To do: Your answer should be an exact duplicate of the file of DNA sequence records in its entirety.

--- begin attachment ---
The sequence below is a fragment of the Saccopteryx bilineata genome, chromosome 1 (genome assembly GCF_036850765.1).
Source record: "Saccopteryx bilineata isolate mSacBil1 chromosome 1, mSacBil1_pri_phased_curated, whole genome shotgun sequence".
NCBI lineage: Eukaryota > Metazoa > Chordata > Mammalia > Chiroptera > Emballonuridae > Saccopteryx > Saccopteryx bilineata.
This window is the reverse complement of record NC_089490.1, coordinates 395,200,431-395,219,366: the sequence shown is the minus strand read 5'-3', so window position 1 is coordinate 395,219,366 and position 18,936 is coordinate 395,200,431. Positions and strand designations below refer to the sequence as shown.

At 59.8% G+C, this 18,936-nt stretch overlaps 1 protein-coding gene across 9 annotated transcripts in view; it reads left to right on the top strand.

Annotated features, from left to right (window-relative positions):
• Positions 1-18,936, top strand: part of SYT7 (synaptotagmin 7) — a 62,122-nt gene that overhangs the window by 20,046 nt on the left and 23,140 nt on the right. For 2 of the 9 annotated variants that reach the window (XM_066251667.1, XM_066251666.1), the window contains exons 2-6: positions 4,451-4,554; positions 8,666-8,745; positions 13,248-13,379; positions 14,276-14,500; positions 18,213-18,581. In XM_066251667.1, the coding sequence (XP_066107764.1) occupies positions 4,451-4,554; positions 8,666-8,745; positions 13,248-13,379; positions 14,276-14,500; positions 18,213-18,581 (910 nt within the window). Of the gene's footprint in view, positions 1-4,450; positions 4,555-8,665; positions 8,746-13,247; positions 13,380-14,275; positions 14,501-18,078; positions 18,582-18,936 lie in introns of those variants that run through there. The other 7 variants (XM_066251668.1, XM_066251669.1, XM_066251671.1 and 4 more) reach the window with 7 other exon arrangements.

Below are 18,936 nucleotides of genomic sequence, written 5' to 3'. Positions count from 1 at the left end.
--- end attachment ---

The sequence below is a fragment of the Saccopteryx bilineata genome, chromosome 1 (genome assembly GCF_036850765.1).
Source record: "Saccopteryx bilineata isolate mSacBil1 chromosome 1, mSacBil1_pri_phased_curated, whole genome shotgun sequence".
NCBI lineage: Eukaryota > Metazoa > Chordata > Mammalia > Chiroptera > Emballonuridae > Saccopteryx > Saccopteryx bilineata.
This window is the reverse complement of record NC_089490.1, coordinates 395,200,431-395,219,366: the sequence shown is the minus strand read 5'-3', so window position 1 is coordinate 395,219,366 and position 18,936 is coordinate 395,200,431. Positions and strand designations below refer to the sequence as shown.

At 59.8% G+C, this 18,936-nt stretch overlaps 1 protein-coding gene across 9 annotated transcripts in view; it reads left to right on the top strand.

Annotated features, from left to right (window-relative positions):
• Positions 1-18,936, top strand: part of SYT7 (synaptotagmin 7) — a 62,122-nt gene that overhangs the window by 20,046 nt on the left and 23,140 nt on the right. For 2 of the 9 annotated variants that reach the window (XM_066251667.1, XM_066251666.1), the window contains exons 2-6: positions 4,451-4,554; positions 8,666-8,745; positions 13,248-13,379; positions 14,276-14,500; positions 18,213-18,581. In XM_066251667.1, the coding sequence (XP_066107764.1) occupies positions 4,451-4,554; positions 8,666-8,745; positions 13,248-13,379; positions 14,276-14,500; positions 18,213-18,581 (910 nt within the window). Of the gene's footprint in view, positions 1-4,450; positions 4,555-8,665; positions 8,746-13,247; positions 13,380-14,275; positions 14,501-18,078; positions 18,582-18,936 lie in introns of those variants that run through there. The other 7 variants (XM_066251668.1, XM_066251669.1, XM_066251671.1 and 4 more) reach the window with 7 other exon arrangements.

Below are 18,936 nucleotides of genomic sequence, written 5' to 3'. Positions count from 1 at the left end.